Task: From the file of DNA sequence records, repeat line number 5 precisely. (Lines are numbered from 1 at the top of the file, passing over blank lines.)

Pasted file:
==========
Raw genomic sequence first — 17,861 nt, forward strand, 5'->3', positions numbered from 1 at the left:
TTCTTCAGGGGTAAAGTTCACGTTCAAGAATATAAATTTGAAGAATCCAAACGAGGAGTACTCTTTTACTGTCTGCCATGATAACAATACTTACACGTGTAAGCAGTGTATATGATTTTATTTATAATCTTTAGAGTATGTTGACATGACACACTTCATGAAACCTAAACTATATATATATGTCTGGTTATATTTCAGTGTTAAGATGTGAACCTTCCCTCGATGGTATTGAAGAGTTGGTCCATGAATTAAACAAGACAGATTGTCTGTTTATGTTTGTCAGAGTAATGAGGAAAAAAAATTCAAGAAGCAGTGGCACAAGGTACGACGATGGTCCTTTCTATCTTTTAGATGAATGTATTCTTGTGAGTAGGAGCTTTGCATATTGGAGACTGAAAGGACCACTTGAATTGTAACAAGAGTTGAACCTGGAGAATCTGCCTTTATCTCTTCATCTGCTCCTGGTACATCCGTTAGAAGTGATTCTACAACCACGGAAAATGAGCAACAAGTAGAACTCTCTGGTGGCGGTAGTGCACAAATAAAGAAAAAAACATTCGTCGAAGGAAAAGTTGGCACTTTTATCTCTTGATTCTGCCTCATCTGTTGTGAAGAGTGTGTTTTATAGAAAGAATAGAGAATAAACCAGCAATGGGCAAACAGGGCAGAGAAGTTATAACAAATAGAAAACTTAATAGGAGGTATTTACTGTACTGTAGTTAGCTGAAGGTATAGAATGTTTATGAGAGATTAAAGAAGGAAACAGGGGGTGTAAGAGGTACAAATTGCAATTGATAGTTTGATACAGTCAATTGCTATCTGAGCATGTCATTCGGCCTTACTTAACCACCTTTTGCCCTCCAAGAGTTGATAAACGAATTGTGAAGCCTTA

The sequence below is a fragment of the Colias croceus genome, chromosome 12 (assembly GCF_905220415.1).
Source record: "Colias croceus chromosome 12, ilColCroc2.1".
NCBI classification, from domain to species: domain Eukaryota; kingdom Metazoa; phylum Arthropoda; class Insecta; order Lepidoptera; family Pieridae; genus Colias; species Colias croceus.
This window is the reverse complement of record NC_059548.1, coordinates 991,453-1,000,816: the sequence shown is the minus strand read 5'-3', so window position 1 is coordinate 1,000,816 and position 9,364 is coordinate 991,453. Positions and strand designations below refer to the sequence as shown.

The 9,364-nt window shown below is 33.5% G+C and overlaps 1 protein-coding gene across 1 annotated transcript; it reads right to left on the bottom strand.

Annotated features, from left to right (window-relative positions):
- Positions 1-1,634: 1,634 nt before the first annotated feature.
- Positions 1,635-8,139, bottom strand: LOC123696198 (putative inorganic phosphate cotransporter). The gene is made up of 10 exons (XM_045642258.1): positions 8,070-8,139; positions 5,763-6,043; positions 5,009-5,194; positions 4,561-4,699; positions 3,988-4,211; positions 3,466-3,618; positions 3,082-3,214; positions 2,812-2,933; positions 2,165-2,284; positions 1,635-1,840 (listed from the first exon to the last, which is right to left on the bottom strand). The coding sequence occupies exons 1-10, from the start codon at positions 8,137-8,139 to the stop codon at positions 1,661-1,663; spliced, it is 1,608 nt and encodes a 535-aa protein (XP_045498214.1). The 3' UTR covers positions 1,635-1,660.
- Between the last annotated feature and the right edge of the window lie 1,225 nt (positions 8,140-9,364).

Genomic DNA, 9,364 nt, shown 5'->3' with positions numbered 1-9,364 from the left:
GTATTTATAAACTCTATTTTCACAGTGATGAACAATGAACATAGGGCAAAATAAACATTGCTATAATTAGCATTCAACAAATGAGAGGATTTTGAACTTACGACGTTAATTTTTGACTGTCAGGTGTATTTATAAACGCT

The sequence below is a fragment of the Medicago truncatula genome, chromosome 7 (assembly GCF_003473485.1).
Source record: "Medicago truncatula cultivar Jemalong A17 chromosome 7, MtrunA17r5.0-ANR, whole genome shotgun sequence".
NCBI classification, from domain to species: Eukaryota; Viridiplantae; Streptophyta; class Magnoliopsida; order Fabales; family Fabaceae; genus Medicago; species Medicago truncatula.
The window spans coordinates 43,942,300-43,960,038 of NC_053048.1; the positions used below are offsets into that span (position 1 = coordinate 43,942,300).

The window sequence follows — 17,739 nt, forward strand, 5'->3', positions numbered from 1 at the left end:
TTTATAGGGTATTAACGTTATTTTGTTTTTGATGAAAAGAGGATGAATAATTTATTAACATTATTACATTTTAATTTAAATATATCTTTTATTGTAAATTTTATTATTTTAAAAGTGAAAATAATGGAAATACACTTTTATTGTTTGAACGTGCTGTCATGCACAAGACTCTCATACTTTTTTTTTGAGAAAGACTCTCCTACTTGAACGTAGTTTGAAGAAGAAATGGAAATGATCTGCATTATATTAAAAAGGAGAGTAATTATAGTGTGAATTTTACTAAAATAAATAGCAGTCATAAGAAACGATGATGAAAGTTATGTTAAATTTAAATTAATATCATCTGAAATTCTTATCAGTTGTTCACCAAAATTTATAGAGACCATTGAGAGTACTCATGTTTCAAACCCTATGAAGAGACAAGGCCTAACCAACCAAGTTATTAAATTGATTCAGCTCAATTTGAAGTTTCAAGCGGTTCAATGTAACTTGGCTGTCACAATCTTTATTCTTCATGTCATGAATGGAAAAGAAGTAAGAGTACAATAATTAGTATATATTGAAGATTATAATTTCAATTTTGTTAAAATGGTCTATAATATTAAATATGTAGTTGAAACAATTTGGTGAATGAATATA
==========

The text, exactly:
NCBI classification, from domain to species: domain Eukaryota; kingdom Metazoa; phylum Arthropoda; class Insecta; order Lepidoptera; family Pieridae; genus Colias; species Colias croceus.